Look, online meetings are just better than having to trudge into an office where you need to look somewhat engaged in the matter.

The trouble is that if you’re anything like us, you might drift off and get distracted while somebody is talking about something that simply doesn’t apply to you.

Or maybe they did? Oh no, now you’ve missed something important.

It’s for the above reason that we’ve taken to recording every meeting we have to revisit at a later stage and it costs us absolutely nothing.

The software we use is Open Broadcast Software (OBS) which is popular among streamers and is 100 percent free to download and use.

Now while you can realise your dreams of Twitch stardom using OBS an often overlooked feature of the software is that it can be used to record anything that happens to be on your desktop including Zoom meetings, Skype calls or the game you’re playing.

Here’s how you set that up as simply as possible.

OBS is open-source software and it’s available for macOS, Linux and Windows. Simply head to the website and download the software that matches your operating system.

While OBS is rather powerful and lets you create scene transitions and scenes to use for streaming, we’re going to focus solely on setting up the software for recording your desktop and desktop audio.

Once you’ve downloaded the software, follow the installation instructions and you should arrive at a screen that looks like the one below.

Your first port of call will be setting up a Scene. Click the + icon at the bottom of the panel and give the scene a name. This will save your settings for a particular activity and allow you to activate settings with one click.

From here you’ll want to add sources to your Scene.

OBS allows you to add a bevy of content to your Scenes including audio input, images, cameras and more.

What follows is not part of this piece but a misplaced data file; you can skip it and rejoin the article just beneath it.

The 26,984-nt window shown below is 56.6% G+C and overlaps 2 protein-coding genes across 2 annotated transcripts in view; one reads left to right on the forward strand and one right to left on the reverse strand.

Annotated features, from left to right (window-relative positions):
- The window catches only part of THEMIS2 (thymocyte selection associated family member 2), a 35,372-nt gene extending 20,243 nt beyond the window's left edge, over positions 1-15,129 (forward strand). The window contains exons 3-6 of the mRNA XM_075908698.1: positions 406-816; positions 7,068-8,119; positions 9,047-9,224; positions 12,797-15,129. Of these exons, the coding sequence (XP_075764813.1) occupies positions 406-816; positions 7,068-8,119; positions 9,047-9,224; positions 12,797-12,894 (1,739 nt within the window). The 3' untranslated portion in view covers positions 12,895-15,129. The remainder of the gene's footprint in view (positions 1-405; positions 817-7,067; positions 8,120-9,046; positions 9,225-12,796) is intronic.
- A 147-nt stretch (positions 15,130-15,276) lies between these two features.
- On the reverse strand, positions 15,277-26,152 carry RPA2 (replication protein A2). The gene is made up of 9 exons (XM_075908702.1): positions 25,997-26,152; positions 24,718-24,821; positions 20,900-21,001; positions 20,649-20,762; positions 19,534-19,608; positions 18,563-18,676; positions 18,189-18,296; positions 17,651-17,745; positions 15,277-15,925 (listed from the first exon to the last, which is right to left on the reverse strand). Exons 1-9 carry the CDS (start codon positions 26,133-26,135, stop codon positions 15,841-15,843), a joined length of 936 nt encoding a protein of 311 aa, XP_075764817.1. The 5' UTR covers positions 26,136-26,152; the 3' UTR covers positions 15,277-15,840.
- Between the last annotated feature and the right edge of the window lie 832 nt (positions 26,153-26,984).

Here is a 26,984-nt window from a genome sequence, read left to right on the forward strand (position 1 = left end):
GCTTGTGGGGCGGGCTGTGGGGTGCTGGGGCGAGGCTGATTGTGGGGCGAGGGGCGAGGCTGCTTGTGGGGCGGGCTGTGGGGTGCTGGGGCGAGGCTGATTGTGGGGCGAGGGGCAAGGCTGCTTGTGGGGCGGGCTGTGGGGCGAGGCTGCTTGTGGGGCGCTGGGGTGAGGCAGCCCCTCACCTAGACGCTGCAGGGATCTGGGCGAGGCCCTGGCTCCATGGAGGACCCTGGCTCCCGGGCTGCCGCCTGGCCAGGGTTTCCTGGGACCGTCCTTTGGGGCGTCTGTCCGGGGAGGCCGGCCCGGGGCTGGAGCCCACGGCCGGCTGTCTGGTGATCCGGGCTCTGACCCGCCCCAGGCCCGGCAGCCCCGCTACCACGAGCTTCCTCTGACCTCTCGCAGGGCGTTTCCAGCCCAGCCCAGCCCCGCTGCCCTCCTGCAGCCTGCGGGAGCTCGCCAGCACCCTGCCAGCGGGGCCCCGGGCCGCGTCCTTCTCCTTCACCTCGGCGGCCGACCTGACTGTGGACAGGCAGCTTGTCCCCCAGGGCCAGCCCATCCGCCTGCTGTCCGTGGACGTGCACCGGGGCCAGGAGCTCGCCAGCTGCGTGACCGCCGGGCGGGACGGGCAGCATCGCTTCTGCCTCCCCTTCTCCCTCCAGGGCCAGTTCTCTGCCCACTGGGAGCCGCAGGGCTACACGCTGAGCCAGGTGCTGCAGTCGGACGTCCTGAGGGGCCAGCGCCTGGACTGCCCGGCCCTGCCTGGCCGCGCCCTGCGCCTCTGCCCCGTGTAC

As we’re recording our desktop we’re going to select Display Capture, give it a name and hit OK.

You will then be prompted to select which display you want to record (should you have more than one) and a preview will be shown to help you decide which display you are using. Keep in mind that this can be changed at anytime and changes will be saved to the scene.

The red box around your display illustrates the area of the display that will be recorded. This can be changed at anytime should you only want to record a portion of the display.

Moving along the bottom panels we arrive at the Audio Mixer.

There is Desktop Audio as well as a Mic/Aux mixer for starters. You can add additional audio sources or outputs in the Sources panel and they will appear in the audio mixer.

To change the source of Audio Sources simply click on the cog icon, click Properties and then select the appropriate device.

It’s here that we urge you to test that your audio is being picked up by OBS. Speak into the microphone and play a song or YouTube video. If the bars in the audio mixer remain static its a sign that you may have to change the properties on your audio source.

Preparing your recording

Now that we’ve set up Scenes we can set up where our recording go and the quality of those recordings.

Head to Settings on the bottom panel and click Output.

You’re going to want the Advanced options to click Output Mode and select Advanced.

Then make sure you’re on the Recording tab and start to adjust your settings.

As you’re recording video you will want to save recordings to a drive with a lot of free storage space. Select your preferred format (we prefer .mov) and audio tracks as well as the encoder you’d prefer using.

Our advice is to stick to the H264/AVC encoder unless you are experiencing issues with that standard.

Finally change the rescale output (the resolution the video will play at once recorded) if you wish and hit Apply.

It’s at this point that we recommend testing the recording. Throw up a YouTube video, speak into your microphone and make sure everything is working.

When you need to record simply fire up OBS, make sure your settings still match up and you should be ready to record.

We recommend letting folks know that you’re recording them when you do start recording and also making sure that you don’t post these videos without permission. If folks would rather you don’t record them, simply toggle the display on or off in the Sources panel and record audio for your own records.

Brendyn Lotz writes news, reviews, and opinion pieces for Hypertext. His interests include SMEs, innovation on the African continent, cybersecurity, blockchain, games, geek culture and YouTube.